The upper atmosphere of the sun ejects a charged particle stream known as solar wind. Solar wind is energy in the form of electrons and protons that average around 10 and 100 keV or electronvolts. The particles have such a high temperature and high kinetic energy that the particles are able to escape the gravitational pull of the sun. The heliosphere is a giant "bubble" that surrounds the solar system and is created by the solar wind.
The corona of the Sun (the outer layer) is a vast expanse of plasma at over one million degrees Celsius. Particles inside the inner corona move at speeds of approximately 145km/s, which is below the escape velocity of 618km/s for a particle to escape the sun. Some particles in the lower corona sometime reach excessive speeds up to 400km/s, pushing outward toward the solar wind. Electrons with smaller mass can reach escape velocity at the same temperature because their mass is much smaller than most of the ionized particles. An electric field is slowly built up and the accelerated ions, or charged atoms, fly away from the sun. These atoms make up the heliosphere of the solar system.
Scientists estimate the number of particles (charged atoms) that are carried away by solar wind into the heliosphere to be 1.3 x 10^36. The amount of the sun's mass lost to solar wind is about 6.7 billion tons an hour. While this seems like an insanely large amount, scientists estimate that the sun has only lost 0.01% of its mass since its formation. Other stars besides the sun are known to have stronger solar wind that does result in more significant losses of mass in the star.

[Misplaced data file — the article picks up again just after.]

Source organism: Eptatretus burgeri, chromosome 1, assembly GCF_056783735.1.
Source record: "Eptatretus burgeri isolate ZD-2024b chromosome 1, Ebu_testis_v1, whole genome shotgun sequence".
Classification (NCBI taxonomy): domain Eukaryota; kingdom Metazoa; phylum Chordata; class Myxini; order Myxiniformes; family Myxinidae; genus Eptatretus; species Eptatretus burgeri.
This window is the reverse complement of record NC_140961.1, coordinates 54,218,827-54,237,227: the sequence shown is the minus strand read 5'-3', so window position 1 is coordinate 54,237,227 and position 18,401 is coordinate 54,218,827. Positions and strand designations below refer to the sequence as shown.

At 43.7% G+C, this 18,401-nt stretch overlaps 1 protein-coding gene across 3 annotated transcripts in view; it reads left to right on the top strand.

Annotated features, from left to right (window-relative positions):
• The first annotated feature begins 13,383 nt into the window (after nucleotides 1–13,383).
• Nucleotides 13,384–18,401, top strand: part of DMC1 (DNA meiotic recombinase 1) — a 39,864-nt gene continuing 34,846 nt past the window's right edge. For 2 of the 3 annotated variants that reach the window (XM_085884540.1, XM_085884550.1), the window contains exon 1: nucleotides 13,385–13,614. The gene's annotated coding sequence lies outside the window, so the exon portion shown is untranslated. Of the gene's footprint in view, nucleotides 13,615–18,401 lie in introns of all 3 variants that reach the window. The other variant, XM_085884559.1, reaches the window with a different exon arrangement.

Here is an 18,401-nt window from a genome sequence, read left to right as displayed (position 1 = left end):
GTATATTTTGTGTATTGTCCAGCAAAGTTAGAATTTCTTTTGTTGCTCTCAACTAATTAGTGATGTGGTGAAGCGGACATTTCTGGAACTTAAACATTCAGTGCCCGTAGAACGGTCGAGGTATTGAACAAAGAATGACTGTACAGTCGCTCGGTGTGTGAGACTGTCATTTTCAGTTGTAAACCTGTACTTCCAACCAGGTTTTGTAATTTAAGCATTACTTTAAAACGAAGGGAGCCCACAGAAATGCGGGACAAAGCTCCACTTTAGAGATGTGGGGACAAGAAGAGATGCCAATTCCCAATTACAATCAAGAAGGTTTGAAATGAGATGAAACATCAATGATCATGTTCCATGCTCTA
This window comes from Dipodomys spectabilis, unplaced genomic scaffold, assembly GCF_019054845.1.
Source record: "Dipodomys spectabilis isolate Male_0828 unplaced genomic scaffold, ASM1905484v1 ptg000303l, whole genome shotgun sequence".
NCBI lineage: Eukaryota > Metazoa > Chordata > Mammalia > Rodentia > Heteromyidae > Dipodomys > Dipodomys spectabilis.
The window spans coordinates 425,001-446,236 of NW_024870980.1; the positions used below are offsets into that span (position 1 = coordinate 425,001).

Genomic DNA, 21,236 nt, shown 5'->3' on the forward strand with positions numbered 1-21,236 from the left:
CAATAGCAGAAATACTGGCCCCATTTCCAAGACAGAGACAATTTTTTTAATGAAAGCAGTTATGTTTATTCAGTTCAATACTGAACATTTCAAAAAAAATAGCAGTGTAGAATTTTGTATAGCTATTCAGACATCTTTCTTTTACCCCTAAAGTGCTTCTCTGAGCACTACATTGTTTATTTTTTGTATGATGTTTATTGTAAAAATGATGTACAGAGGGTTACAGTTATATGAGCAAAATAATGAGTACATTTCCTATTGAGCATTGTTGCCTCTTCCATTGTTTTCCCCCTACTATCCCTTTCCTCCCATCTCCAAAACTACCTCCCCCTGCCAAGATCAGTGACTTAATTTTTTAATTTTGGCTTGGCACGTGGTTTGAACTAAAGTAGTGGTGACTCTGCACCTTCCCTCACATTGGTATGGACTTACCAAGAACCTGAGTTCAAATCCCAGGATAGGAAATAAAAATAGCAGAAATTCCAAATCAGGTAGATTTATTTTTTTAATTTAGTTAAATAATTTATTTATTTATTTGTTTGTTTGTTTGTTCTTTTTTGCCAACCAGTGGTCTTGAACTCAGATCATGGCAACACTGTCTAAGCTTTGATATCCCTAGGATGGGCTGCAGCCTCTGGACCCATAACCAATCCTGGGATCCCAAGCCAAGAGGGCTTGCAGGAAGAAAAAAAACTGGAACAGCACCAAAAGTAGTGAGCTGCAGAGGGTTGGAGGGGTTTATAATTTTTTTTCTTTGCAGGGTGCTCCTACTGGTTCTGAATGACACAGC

There are actually two types of solar wind, termed the slow solar wind and the fast solar wind. Slow solar wind has the previously mentioned velocity of 400km/; while fast solar wind has a velocity of around 750km/s, which is more than enough to beat the sun's escape velocity entering the solar system's heliosphere. The density of the slow solar wind is much larger even having its own "wind weather patterns."
During the lifetime of the sun, the surface rotation rate has decreased since its beginning. Solar wind is believed to be the culprit with its high density and randomly-patterned winds. Solar wind is also responsible for the tails of comets and the sun's radiation field.
The heliosphere changes constantly as more charged particles from solar wind exit the atmosphere of the sun. The heliospheric current sheet is a ripple in the heliosphere by the magnetic field of the Sun. It is considered to be a structure in and of itself, and the largest part of the solar system. The heliosheath is located beyond the termination shock, where wind is slowed down and compressed.
Lastly there is the heliopause, which is currently a theoretical block that stops the strength of solar wind from pushing the stellar winds of other stars. NASA expects Voyager 1 to cross the theoretical heliopause in 2014. If scientists are indeed correct regarding the heliopause, then a drastic drop in the temperature of charged particles will follow.